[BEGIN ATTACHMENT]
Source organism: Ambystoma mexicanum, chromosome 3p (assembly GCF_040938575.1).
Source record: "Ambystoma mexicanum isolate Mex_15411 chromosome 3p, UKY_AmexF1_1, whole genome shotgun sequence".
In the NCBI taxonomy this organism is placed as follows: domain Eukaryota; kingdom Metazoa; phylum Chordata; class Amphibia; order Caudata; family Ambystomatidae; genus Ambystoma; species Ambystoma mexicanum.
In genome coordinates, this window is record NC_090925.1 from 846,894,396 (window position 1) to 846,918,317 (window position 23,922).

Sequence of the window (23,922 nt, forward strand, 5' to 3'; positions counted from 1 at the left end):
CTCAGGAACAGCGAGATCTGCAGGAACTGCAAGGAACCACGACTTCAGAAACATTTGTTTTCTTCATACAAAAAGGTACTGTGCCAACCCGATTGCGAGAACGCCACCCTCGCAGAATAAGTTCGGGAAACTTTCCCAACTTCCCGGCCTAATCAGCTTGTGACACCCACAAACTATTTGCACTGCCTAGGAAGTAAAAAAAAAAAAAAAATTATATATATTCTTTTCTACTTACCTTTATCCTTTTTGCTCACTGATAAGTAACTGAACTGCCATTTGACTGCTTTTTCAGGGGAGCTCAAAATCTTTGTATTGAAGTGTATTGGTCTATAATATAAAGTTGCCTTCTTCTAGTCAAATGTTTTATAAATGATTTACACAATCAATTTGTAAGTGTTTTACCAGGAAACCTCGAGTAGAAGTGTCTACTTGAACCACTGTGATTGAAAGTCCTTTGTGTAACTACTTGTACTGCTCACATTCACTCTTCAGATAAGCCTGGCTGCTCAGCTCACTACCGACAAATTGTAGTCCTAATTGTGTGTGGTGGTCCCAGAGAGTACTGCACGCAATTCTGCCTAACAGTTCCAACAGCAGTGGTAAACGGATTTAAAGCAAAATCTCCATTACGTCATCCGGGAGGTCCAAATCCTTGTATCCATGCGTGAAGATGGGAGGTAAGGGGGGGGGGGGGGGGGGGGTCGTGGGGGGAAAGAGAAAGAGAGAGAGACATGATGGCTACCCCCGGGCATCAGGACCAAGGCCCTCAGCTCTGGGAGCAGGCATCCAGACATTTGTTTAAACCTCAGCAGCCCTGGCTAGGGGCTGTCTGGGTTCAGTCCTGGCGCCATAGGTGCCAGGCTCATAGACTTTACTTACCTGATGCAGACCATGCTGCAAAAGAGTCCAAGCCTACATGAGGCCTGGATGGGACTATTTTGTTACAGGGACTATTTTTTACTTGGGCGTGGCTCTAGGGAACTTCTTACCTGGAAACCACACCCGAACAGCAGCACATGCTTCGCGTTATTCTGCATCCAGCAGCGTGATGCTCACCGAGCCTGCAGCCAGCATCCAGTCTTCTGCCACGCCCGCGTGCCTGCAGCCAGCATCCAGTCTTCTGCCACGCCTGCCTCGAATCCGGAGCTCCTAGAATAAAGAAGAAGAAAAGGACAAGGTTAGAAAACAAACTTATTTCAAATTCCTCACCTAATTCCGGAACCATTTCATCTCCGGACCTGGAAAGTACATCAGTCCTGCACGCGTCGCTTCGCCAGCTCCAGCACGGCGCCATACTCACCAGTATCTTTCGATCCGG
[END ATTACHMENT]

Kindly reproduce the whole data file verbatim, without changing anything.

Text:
Source organism: Ambystoma mexicanum, chromosome 3p (assembly GCF_040938575.1).
Source record: "Ambystoma mexicanum isolate Mex_15411 chromosome 3p, UKY_AmexF1_1, whole genome shotgun sequence".
In the NCBI taxonomy this organism is placed as follows: domain Eukaryota; kingdom Metazoa; phylum Chordata; class Amphibia; order Caudata; family Ambystomatidae; genus Ambystoma; species Ambystoma mexicanum.
In genome coordinates, this window is record NC_090925.1 from 846,894,396 (window position 1) to 846,918,317 (window position 23,922).

Sequence of the window (23,922 nt, forward strand, 5' to 3'; positions counted from 1 at the left end):
CTCAGGAACAGCGAGATCTGCAGGAACTGCAAGGAACCACGACTTCAGAAACATTTGTTTTCTTCATACAAAAAGGTACTGTGCCAACCCGATTGCGAGAACGCCACCCTCGCAGAATAAGTTCGGGAAACTTTCCCAACTTCCCGGCCTAATCAGCTTGTGACACCCACAAACTATTTGCACTGCCTAGGAAGTAAAAAAAAAAAAAAAATTATATATATTCTTTTCTACTTACCTTTATCCTTTTTGCTCACTGATAAGTAACTGAACTGCCATTTGACTGCTTTTTCAGGGGAGCTCAAAATCTTTGTATTGAAGTGTATTGGTCTATAATATAAAGTTGCCTTCTTCTAGTCAAATGTTTTATAAATGATTTACACAATCAATTTGTAAGTGTTTTACCAGGAAACCTCGAGTAGAAGTGTCTACTTGAACCACTGTGATTGAAAGTCCTTTGTGTAACTACTTGTACTGCTCACATTCACTCTTCAGATAAGCCTGGCTGCTCAGCTCACTACCGACAAATTGTAGTCCTAATTGTGTGTGGTGGTCCCAGAGAGTACTGCACGCAATTCTGCCTAACAGTTCCAACAGCAGTGGTAAACGGATTTAAAGCAAAATCTCCATTACGTCATCCGGGAGGTCCAAATCCTTGTATCCATGCGTGAAGATGGGAGGTAAGGGGGGGGGGGGGGGGGGGGTCGTGGGGGGAAAGAGAAAGAGAGAGAGACATGATGGCTACCCCCGGGCATCAGGACCAAGGCCCTCAGCTCTGGGAGCAGGCATCCAGACATTTGTTTAAACCTCAGCAGCCCTGGCTAGGGGCTGTCTGGGTTCAGTCCTGGCGCCATAGGTGCCAGGCTCATAGACTTTACTTACCTGATGCAGACCATGCTGCAAAAGAGTCCAAGCCTACATGAGGCCTGGATGGGACTATTTTGTTACAGGGACTATTTTTTACTTGGGCGTGGCTCTAGGGAACTTCTTACCTGGAAACCACACCCGAACAGCAGCACATGCTTCGCGTTATTCTGCATCCAGCAGCGTGATGCTCACCGAGCCTGCAGCCAGCATCCAGTCTTCTGCCACGCCCGCGTGCCTGCAGCCAGCATCCAGTCTTCTGCCACGCCTGCCTCGAATCCGGAGCTCCTAGAATAAAGAAGAAGAAAAGGACAAGGTTAGAAAACAAACTTATTTCAAATTCCTCACCTAATTCCGGAACCATTTCATCTCCGGACCTGGAAAGTACATCAGTCCTGCACGCGTCGCTTCGCCAGCTCCAGCACGGCGCCATACTCACCAGTATCTTTCGATCCGG